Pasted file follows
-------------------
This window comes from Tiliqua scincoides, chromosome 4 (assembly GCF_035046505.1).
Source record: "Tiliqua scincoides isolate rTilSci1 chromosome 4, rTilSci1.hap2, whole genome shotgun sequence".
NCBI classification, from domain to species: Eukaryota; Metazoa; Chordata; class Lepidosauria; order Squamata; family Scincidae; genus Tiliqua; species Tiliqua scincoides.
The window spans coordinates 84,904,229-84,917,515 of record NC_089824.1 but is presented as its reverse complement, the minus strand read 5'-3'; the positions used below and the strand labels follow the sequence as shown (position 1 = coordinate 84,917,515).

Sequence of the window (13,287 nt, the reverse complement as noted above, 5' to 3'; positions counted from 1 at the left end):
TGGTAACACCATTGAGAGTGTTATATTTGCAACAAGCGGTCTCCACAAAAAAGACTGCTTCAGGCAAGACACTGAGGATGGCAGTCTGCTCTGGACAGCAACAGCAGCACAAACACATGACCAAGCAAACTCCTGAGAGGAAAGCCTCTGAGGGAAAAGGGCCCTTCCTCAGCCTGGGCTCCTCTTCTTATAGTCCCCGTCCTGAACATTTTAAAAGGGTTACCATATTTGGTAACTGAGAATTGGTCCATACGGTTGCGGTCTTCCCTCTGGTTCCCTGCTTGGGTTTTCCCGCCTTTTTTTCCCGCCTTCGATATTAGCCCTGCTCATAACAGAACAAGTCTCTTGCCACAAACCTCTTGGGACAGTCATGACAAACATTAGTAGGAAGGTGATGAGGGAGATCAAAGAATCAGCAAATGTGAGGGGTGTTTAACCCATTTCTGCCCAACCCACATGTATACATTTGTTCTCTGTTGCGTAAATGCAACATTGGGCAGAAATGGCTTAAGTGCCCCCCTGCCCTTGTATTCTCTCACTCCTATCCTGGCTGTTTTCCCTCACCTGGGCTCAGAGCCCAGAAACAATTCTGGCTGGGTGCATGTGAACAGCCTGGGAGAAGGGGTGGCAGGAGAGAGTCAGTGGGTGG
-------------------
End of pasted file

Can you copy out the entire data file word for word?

This window comes from Tiliqua scincoides, chromosome 4 (assembly GCF_035046505.1).
Source record: "Tiliqua scincoides isolate rTilSci1 chromosome 4, rTilSci1.hap2, whole genome shotgun sequence".
NCBI classification, from domain to species: Eukaryota; Metazoa; Chordata; class Lepidosauria; order Squamata; family Scincidae; genus Tiliqua; species Tiliqua scincoides.
The window spans coordinates 84,904,229-84,917,515 of record NC_089824.1 but is presented as its reverse complement, the minus strand read 5'-3'; the positions used below and the strand labels follow the sequence as shown (position 1 = coordinate 84,917,515).

Sequence of the window (13,287 nt, the reverse complement as noted above, 5' to 3'; positions counted from 1 at the left end):
TGGTAACACCATTGAGAGTGTTATATTTGCAACAAGCGGTCTCCACAAAAAAGACTGCTTCAGGCAAGACACTGAGGATGGCAGTCTGCTCTGGACAGCAACAGCAGCACAAACACATGACCAAGCAAACTCCTGAGAGGAAAGCCTCTGAGGGAAAAGGGCCCTTCCTCAGCCTGGGCTCCTCTTCTTATAGTCCCCGTCCTGAACATTTTAAAAGGGTTACCATATTTGGTAACTGAGAATTGGTCCATACGGTTGCGGTCTTCCCTCTGGTTCCCTGCTTGGGTTTTCCCGCCTTTTTTTCCCGCCTTCGATATTAGCCCTGCTCATAACAGAACAAGTCTCTTGCCACAAACCTCTTGGGACAGTCATGACAAACATTAGTAGGAAGGTGATGAGGGAGATCAAAGAATCAGCAAATGTGAGGGGTGTTTAACCCATTTCTGCCCAACCCACATGTATACATTTGTTCTCTGTTGCGTAAATGCAACATTGGGCAGAAATGGCTTAAGTGCCCCCCTGCCCTTGTATTCTCTCACTCCTATCCTGGCTGTTTTCCCTCACCTGGGCTCAGAGCCCAGAAACAATTCTGGCTGGGTGCATGTGAACAGCCTGGGAGAAGGGGTGGCAGGAGAGAGTCAGTGGGTGG